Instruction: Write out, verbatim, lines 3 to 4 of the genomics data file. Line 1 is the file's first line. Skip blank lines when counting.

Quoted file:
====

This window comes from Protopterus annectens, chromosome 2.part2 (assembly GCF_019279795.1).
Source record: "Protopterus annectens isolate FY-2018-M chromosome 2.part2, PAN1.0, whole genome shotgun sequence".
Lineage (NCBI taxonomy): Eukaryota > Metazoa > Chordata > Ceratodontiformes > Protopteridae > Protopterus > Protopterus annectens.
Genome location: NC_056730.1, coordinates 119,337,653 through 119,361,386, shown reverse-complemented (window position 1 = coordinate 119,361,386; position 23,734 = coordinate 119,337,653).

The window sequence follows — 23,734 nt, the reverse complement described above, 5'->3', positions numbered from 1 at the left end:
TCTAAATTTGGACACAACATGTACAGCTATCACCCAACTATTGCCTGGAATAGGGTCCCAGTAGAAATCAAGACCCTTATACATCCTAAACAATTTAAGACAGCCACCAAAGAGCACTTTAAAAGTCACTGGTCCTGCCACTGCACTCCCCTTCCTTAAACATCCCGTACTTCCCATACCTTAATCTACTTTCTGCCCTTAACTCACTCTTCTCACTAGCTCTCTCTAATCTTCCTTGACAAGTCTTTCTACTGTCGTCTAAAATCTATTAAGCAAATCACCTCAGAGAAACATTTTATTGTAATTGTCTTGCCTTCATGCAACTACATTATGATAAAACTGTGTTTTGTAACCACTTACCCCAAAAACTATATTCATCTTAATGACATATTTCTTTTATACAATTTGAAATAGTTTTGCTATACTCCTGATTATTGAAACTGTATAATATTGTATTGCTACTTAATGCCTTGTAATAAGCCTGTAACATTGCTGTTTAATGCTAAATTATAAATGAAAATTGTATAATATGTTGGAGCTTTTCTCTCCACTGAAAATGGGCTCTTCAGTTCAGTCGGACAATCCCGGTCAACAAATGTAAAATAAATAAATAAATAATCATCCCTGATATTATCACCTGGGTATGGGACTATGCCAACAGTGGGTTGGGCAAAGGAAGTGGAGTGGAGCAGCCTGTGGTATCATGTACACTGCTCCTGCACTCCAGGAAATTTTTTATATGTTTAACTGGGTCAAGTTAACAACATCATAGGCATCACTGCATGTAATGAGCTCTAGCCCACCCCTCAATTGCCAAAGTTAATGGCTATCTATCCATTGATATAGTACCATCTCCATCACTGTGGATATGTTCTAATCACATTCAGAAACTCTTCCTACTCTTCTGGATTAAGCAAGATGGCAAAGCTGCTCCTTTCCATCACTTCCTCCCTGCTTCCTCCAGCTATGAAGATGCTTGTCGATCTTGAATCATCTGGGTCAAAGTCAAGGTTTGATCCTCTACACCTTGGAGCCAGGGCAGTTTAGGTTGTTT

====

Lineage (NCBI taxonomy): Eukaryota > Metazoa > Chordata > Ceratodontiformes > Protopteridae > Protopterus > Protopterus annectens.
Genome location: NC_056730.1, coordinates 119,337,653 through 119,361,386, shown reverse-complemented (window position 1 = coordinate 119,361,386; position 23,734 = coordinate 119,337,653).